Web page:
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hate to use -- "harass" is not the right word because i don't want anybody harassing anybody, but they need to call them and say, look, this is wrong what you're doing. this is about justice. this is about the safety of our country. and that's -- i think that's what everybody wants who is looking for a healthy outcome. and it would honor their memory appropriately. them trying to sweep this under the rug is not honoring their memory. and i just want to add, too, i'm so appreciative of representative liz cheney and representative adam kinzinger for having the courage to speak out, and all the other brave, you know, couple handfuls of republicans who are doing the same and thinking about our country. >> sandra, thank you very much. and i know it is fair and it is right to point that out, but, of course, it is the mass of the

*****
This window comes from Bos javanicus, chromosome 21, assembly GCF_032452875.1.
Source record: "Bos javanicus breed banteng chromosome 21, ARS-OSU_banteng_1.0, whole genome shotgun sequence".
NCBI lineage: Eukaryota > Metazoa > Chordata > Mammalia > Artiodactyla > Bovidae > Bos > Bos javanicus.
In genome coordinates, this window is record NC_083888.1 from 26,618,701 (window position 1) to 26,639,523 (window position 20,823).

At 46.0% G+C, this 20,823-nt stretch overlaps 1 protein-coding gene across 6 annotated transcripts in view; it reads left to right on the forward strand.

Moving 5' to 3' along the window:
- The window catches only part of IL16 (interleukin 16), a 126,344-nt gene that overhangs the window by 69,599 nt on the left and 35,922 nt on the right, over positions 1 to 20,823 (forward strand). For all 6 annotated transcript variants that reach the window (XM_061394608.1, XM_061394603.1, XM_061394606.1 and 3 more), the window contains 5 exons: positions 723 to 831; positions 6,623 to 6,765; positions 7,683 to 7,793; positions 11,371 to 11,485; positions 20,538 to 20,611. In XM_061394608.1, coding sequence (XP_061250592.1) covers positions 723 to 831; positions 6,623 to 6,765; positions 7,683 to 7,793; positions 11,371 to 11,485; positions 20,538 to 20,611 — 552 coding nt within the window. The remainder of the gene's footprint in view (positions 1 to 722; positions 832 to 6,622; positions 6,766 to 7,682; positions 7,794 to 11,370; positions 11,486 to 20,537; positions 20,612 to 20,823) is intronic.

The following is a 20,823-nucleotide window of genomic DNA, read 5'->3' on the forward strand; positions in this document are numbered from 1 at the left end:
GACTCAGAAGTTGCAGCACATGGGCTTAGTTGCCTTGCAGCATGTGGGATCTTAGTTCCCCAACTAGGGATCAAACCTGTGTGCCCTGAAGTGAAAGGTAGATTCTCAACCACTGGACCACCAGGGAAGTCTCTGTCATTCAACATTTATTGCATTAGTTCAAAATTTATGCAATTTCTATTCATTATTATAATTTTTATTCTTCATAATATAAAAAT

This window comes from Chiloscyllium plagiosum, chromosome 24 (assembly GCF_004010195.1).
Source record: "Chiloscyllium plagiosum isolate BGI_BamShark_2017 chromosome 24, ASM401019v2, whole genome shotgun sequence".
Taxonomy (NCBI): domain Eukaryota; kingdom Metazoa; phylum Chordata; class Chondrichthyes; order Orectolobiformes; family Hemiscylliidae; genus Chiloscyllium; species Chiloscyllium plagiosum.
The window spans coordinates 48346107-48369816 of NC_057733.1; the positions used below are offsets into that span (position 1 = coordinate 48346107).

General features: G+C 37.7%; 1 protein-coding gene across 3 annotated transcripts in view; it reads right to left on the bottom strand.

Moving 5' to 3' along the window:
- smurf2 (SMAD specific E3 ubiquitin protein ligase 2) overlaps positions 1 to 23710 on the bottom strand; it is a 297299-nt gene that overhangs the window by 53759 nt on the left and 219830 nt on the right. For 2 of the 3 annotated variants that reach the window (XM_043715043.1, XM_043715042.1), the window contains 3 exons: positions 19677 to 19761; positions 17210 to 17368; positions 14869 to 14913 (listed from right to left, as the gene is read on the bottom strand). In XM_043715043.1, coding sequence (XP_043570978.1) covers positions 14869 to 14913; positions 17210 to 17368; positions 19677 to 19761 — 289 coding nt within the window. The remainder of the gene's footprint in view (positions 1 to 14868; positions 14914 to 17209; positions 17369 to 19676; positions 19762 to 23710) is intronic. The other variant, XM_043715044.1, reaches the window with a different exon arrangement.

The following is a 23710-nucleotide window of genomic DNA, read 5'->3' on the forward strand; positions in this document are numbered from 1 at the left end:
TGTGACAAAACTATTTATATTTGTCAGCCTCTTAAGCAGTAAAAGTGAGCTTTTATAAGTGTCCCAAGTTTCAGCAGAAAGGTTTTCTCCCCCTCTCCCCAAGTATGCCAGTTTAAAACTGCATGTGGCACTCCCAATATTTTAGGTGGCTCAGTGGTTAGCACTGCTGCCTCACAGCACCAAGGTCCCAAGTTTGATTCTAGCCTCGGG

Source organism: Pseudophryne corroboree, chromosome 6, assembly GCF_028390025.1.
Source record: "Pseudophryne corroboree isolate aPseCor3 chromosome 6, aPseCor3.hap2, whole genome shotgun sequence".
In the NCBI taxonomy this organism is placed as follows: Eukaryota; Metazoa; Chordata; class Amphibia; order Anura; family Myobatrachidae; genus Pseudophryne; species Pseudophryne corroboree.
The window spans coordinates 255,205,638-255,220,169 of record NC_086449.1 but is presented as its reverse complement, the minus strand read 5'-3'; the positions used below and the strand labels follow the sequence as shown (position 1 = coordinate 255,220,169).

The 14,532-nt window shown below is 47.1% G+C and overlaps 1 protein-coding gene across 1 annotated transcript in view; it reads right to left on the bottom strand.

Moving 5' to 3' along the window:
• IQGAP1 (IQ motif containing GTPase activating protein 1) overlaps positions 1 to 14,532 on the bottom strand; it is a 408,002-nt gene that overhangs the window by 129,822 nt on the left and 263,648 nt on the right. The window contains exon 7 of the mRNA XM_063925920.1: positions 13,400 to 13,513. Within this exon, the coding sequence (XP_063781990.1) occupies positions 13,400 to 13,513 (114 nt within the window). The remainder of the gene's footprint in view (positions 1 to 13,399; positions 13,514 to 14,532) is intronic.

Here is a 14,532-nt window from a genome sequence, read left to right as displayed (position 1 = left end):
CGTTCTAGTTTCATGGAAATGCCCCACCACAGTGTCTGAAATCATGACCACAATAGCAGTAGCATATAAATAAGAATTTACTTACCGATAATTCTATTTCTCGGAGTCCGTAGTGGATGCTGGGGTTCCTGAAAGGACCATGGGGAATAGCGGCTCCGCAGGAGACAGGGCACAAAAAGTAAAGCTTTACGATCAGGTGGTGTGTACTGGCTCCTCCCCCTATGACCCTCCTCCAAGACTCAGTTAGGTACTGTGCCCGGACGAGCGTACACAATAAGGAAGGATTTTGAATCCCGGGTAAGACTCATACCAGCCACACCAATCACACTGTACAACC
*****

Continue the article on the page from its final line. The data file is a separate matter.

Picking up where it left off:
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republican party, still, where you see people who are denying what happened and its significance. and now you have republican candidates embracing trump's big lie and the rigged election. is their baseless claim really a winning message? we'll be talking about that right after this break. plus it's become a flashpoint in schools across the country. no doubt you've heard of crt. but here's the most important thing. what is critical race theory?